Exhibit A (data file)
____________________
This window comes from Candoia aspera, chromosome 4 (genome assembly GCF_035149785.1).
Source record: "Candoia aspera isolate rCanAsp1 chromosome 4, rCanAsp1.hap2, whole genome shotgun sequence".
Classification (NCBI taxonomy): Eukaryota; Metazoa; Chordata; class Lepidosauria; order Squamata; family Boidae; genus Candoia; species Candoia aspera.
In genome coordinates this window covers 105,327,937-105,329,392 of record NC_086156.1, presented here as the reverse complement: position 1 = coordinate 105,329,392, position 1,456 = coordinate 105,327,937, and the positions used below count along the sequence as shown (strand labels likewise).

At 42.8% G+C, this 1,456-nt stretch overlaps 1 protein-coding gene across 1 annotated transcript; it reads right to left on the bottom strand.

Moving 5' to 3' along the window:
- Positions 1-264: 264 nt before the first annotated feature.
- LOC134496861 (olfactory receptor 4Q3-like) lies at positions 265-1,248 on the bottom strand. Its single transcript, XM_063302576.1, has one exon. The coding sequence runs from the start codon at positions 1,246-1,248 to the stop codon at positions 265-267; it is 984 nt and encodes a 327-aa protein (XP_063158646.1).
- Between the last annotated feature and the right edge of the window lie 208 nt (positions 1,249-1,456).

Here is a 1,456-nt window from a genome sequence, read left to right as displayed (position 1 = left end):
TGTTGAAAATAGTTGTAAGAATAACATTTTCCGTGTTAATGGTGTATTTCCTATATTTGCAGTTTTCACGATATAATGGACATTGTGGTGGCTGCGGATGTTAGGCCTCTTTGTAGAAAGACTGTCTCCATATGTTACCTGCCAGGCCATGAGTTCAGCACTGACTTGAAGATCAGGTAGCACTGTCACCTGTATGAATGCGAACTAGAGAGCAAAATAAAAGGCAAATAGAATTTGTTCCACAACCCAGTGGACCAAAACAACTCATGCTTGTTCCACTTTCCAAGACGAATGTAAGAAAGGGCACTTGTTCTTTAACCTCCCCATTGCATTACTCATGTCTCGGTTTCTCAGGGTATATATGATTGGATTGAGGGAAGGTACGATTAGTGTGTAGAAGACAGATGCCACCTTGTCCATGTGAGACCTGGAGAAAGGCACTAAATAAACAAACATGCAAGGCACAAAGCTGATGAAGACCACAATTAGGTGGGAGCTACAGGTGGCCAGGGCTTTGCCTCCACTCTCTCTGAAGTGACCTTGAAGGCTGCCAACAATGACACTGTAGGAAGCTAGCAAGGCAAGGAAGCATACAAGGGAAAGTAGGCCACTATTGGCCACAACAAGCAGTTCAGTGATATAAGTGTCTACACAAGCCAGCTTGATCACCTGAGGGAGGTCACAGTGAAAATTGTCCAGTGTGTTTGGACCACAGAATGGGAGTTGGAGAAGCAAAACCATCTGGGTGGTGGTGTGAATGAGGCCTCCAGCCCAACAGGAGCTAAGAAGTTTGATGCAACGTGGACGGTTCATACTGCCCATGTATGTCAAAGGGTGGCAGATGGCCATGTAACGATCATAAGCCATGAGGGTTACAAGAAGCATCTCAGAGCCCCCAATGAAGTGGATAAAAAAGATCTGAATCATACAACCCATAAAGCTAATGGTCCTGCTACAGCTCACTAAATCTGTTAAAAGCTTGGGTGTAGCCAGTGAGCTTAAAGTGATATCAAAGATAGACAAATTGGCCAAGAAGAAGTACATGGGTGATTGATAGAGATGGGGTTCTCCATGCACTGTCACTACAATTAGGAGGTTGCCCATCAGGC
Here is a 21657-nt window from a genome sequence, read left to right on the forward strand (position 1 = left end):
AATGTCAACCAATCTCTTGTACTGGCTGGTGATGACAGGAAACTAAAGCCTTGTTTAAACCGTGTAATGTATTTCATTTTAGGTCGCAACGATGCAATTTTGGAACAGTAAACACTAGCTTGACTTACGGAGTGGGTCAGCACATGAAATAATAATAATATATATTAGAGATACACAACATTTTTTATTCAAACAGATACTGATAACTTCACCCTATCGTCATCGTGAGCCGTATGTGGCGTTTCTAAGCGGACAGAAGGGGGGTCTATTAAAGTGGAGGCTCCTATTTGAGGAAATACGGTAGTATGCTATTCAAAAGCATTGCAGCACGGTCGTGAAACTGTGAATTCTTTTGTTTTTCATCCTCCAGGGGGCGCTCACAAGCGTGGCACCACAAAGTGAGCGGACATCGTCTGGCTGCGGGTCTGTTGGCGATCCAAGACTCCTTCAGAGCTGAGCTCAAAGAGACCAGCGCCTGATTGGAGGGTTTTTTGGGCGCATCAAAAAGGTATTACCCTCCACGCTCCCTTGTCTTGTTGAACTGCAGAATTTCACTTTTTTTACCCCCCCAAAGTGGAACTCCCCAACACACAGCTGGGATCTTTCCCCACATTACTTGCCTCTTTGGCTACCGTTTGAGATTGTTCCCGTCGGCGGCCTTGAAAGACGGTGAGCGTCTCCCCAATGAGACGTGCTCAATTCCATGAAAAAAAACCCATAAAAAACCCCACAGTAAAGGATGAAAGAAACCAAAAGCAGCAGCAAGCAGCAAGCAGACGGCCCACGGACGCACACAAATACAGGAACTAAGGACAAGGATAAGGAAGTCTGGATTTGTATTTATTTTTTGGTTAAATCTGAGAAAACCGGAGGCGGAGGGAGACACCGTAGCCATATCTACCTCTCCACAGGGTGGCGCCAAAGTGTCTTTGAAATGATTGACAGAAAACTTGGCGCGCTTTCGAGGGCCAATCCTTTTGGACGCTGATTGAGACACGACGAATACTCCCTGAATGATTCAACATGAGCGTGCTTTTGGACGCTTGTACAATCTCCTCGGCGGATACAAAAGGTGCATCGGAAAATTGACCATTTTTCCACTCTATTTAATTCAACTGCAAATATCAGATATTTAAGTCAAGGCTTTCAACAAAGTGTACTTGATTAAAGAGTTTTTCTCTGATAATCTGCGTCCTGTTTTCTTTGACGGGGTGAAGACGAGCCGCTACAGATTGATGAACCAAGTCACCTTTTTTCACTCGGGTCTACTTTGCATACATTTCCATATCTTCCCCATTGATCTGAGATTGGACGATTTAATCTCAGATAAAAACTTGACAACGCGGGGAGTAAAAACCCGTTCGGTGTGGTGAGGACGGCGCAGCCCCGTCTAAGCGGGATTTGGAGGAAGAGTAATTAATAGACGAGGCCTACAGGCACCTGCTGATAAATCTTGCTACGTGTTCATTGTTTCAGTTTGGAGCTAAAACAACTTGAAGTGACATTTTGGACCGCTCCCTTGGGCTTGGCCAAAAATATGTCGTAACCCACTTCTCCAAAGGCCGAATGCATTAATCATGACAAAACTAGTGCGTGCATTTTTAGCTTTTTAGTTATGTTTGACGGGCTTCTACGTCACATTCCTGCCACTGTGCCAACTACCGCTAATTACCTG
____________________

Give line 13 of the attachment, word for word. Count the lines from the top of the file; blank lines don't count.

AATGTCAACCAATCTCTTGTACTGGCTGGTGATGACAGGAAACTAAAGCCTTGTTTAAACCGTGTAATGTATTTCATTTTAGGTCGCAACGATGCAATTTTGGAACAGTAAACACTAGCTTGACTTACGGAGTGGGTCAGCACATGAAATAATAATAATATATATTAGAGATACACAACATTTTTTATTCAAACAGATACTGATAACTTCACCCTATCGTCATCGTGAGCCGTATGTGGCGTTTCTAAGCGGACAGAAGGGGGGTCTATTAAAGTGGAGGCTCCTATTTGAGGAAATACGGTAGTATGCTATTCAAAAGCATTGCAGCACGGTCGTGAAACTGTGAATTCTTTTGTTTTTCATCCTCCAGGGGGCGCTCACAAGCGTGGCACCACAAAGTGAGCGGACATCGTCTGGCTGCGGGTCTGTTGGCGATCCAAGACTCCTTCAGAGCTGAGCTCAAAGAGACCAGCGCCTGATTGGAGGGTTTTTTGGGCGCATCAAAAAGGTATTACCCTCCACGCTCCCTTGTCTTGTTGAACTGCAGAATTTCACTTTTTTTACCCCCCCAAAGTGGAACTCCCCAACACACAGCTGGGATCTTTCCCCACATTACTTGCCTCTTTGGCTACCGTTTGAGATTGTTCCCGTCGGCGGCCTTGAAAGACGGTGAGCGTCTCCCCAATGAGACGTGCTCAATTCCATGAAAAAAAACCCATAAAAAACCCCACAGTAAAGGATGAAAGAAACCAAAAGCAGCAGCAAGCAGCAAGCAGACGGCCCACGGACGCACACAAATACAGGAACTAAGGACAAGGATAAGGAAGTCTGGATTTGTATTTATTTTTTGGTTAAATCTGAGAAAACCGGAGGCGGAGGGAGACACCGTAGCCATATCTACCTCTCCACAGGGTGGCGCCAAAGTGTCTTTGAAATGATTGACAGAAAACTTGGCGCGCTTTCGAGGGCCAATCCTTTTGGACGCTGATTGAGACACGACGAATACTCCCTGAATGATTCAACATGAGCGTGCTTTTGGACGCTTGTACAATCTCCTCGGCGGATACAAAAGGTGCATCGGAAAATTGACCATTTTTCCACTCTATTTAATTCAACTGCAAATATCAGATATTTAAGTCAAGGCTTTCAACAAAGTGTACTTGATTAAAGAGTTTTTCTCTGATAATCTGCGTCCTGTTTTCTTTGACGGGGTGAAGACGAGCCGCTACAGATTGATGAACCAAGTCACCTTTTTTCACTCGGGTCTACTTTGCATACATTTCCATATCTTCCCCATTGATCTGAGATTGGACGATTTAATCTCAGATAAAAACTTGACAACGCGGGGAGTAAAAACCCGTTCGGTGTGGTGAGGACGGCGCAGCCCCGTCTAAGCGGGATTTGGAGGAAGAGTAATTAATAGACGAGGCCTACAGGCACCTGCTGATAAATCTTGCTACGTGTTCATTGTTTCAGTTTGGAGCTAAAACAACTTGAAGTGACATTTTGGACCGCTCCCTTGGGCTTGGCCAAAAATATGTCGTAACCCACTTCTCCAAAGGCCGAATGCATTAATCATGACAAAACTAGTGCGTGCATTTTTAGCTTTTTAGTTATGTTTGACGGGCTTCTACGTCACATTCCTGCCACTGTGCCAACTACCGCTAATTACCTG